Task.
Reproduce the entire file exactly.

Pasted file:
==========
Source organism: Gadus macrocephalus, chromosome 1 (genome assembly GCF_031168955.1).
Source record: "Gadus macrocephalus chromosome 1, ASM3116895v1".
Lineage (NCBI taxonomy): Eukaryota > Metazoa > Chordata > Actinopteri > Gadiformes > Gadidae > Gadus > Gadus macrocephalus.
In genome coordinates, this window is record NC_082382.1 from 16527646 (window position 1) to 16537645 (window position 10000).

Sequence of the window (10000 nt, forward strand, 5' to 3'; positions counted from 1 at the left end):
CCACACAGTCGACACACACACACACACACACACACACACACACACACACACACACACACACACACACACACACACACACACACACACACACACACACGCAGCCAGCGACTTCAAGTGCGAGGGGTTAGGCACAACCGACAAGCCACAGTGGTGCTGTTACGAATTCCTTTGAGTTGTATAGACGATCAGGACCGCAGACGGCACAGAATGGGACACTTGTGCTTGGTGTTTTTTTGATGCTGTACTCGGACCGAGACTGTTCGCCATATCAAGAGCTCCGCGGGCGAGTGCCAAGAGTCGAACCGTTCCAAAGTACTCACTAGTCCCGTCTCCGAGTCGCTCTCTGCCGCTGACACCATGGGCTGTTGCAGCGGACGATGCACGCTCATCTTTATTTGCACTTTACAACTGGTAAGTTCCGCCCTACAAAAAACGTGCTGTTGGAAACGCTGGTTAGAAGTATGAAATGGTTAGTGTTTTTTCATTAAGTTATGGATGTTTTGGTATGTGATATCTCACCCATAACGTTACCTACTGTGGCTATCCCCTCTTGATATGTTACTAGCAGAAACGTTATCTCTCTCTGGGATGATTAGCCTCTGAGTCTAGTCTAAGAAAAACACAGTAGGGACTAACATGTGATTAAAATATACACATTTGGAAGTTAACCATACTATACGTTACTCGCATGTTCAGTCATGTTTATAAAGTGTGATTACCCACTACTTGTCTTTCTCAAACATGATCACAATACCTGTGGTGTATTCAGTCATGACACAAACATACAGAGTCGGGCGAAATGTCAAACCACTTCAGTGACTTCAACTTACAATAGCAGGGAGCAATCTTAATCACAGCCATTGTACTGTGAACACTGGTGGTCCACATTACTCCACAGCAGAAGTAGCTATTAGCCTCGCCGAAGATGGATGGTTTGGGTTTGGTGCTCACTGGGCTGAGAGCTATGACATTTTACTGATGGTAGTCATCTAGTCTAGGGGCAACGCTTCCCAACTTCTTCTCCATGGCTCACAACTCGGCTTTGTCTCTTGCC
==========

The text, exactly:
Source organism: Gadus macrocephalus, chromosome 1 (genome assembly GCF_031168955.1).
Source record: "Gadus macrocephalus chromosome 1, ASM3116895v1".
Lineage (NCBI taxonomy): Eukaryota > Metazoa > Chordata > Actinopteri > Gadiformes > Gadidae > Gadus > Gadus macrocephalus.
In genome coordinates, this window is record NC_082382.1 from 16527646 (window position 1) to 16537645 (window position 10000).

Sequence of the window (10000 nt, forward strand, 5' to 3'; positions counted from 1 at the left end):
CCACACAGTCGACACACACACACACACACACACACACACACACACACACACACACACACACACACACACACACACACACACACACACACACACACACGCAGCCAGCGACTTCAAGTGCGAGGGGTTAGGCACAACCGACAAGCCACAGTGGTGCTGTTACGAATTCCTTTGAGTTGTATAGACGATCAGGACCGCAGACGGCACAGAATGGGACACTTGTGCTTGGTGTTTTTTTGATGCTGTACTCGGACCGAGACTGTTCGCCATATCAAGAGCTCCGCGGGCGAGTGCCAAGAGTCGAACCGTTCCAAAGTACTCACTAGTCCCGTCTCCGAGTCGCTCTCTGCCGCTGACACCATGGGCTGTTGCAGCGGACGATGCACGCTCATCTTTATTTGCACTTTACAACTGGTAAGTTCCGCCCTACAAAAAACGTGCTGTTGGAAACGCTGGTTAGAAGTATGAAATGGTTAGTGTTTTTTCATTAAGTTATGGATGTTTTGGTATGTGATATCTCACCCATAACGTTACCTACTGTGGCTATCCCCTCTTGATATGTTACTAGCAGAAACGTTATCTCTCTCTGGGATGATTAGCCTCTGAGTCTAGTCTAAGAAAAACACAGTAGGGACTAACATGTGATTAAAATATACACATTTGGAAGTTAACCATACTATACGTTACTCGCATGTTCAGTCATGTTTATAAAGTGTGATTACCCACTACTTGTCTTTCTCAAACATGATCACAATACCTGTGGTGTATTCAGTCATGACACAAACATACAGAGTCGGGCGAAATGTCAAACCACTTCAGTGACTTCAACTTACAATAGCAGGGAGCAATCTTAATCACAGCCATTGTACTGTGAACACTGGTGGTCCACATTACTCCACAGCAGAAGTAGCTATTAGCCTCGCCGAAGATGGATGGTTTGGGTTTGGTGCTCACTGGGCTGAGAGCTATGACATTTTACTGATGGTAGTCATCTAGTCTAGGGGCAACGCTTCCCAACTTCTTCTCCATGGCTCACAACTCGGCTTTGTCTCTTGCC